CMIP5 Models’ Ability to Capture Observed Trends under the Influence of Shifts and Persistence: An In-Depth Study on the Colorado River Basin

Kazi Ali Tamaddun Department of Civil and Environmental Engineering and Construction, University of Nevada, Las Vegas, Nevada

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Ajay Kalra Department of Civil and Environmental Engineering, Southern Illinois University, Carbondale, Illinois

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Sanjiv Kumar School of Forestry and Wildlife Sciences, Auburn University, Auburn, Alabama

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Sajjad Ahmad Department of Civil and Environmental Engineering and Construction, University of Nevada, Las Vegas, Nevada

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Abstract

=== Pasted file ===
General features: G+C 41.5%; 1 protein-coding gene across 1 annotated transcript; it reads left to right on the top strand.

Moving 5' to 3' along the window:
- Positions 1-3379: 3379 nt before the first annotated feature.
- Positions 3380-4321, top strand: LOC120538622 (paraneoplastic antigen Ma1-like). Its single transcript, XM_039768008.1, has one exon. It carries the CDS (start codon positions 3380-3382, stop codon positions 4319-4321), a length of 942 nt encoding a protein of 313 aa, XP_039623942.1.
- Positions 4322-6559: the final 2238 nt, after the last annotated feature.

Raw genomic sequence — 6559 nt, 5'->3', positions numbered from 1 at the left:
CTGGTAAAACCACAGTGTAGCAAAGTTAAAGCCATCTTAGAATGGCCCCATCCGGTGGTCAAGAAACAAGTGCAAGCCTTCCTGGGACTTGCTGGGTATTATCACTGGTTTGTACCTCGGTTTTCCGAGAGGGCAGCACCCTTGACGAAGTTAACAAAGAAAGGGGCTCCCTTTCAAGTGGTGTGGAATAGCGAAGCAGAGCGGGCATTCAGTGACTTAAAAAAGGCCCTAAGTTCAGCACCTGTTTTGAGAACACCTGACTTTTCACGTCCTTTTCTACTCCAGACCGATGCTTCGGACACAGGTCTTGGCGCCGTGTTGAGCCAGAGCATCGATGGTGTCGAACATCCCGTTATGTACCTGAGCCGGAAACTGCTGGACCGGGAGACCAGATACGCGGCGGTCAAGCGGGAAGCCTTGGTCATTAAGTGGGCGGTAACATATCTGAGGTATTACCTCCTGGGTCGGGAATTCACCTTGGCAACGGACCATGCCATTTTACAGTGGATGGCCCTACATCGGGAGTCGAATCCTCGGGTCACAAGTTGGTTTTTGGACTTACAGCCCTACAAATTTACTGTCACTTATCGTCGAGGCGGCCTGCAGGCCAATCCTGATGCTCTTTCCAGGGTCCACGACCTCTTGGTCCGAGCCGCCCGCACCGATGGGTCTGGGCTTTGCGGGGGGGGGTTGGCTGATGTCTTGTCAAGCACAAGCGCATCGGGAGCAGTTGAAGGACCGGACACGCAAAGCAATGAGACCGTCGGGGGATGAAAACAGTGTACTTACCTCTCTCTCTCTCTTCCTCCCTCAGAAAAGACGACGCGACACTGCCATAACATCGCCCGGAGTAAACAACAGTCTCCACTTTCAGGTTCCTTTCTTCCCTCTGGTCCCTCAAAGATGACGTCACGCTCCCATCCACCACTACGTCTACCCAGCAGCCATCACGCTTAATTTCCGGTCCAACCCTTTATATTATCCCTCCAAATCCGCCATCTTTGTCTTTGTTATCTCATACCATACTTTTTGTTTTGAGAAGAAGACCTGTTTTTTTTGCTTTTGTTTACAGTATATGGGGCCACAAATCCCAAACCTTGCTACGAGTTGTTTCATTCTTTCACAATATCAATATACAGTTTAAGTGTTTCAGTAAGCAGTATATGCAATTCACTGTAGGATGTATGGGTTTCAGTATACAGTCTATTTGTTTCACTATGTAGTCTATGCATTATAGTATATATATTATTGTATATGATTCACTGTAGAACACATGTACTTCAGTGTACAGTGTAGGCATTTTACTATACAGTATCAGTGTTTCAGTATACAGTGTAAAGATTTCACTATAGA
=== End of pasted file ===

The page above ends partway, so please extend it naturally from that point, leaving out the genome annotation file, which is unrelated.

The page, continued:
This study evaluated the ability of phase 5 of the Coupled Model Intercomparison Project (CMIP5) to capture observed trends under the influence of shifts and persistence in their data distributions. A total of 41 temperature and 25 precipitation CMIP5 simulation models across 22 grid cells (2.5° × 2.5° squares) within the Colorado River basin were analyzed and compared with the Climate Research Unit Time Series (CRU-TS) observed datasets over a study period of 104 years (from 1901 to 2004). Both the modeled simulations and observations were tested for shifts, and the time series before and after the shifts were analyzed separately for trend detection and quantification. Effects of several types of persistence were accounted for prior to both the trend and shift detection tests. The mean significant shift points (SPs) of the CMIP5 temperature models across the grid cells were found to be within a narrower range (between 1957 and 1968) relative to the CRU-TS observed SPs (between 1924 and 1985). Precipitation time series, especially the CRU-TS dataset, had a lack of significant SPs, which led to an inconsistency between the models and observations since the number of grid cells with a significant SP was not comparable. The CMIP5 temperature trends, under the influence of shifts and persistence, were able to match the observed trends very satisfactorily (within the same order of magnitude and consistent direction). Unlike the temperature models, the CMIP5 precipitation models detected SPs that were earlier than the observed SPs found in the CRU-TS data. The direction (as well as the magnitude) of trends, before and after significant shifts, was found to be inconsistent between the modeled simulations and observed precipitation data. Shifts, based on their direction, were found either to strengthen or to neutralize the preexisting trends in both the model simulations and the observations. The results also suggest that the temperature and precipitation data distributions were sensitive to different types of persistence—such sensitivity was found to be consistent between the modeled and observed datasets. The study detected certain biases in the CMIP5 models in detecting the SPs (tendency of detecting shifts earlier for precipitation and later for temperature than the observed shifts) and also in quantifying the trends (overestimating the trend slopes)—such insights may be helpful in evaluating the efficacy of the simulation models in capturing observed trends under uncertainties and natural variabilities.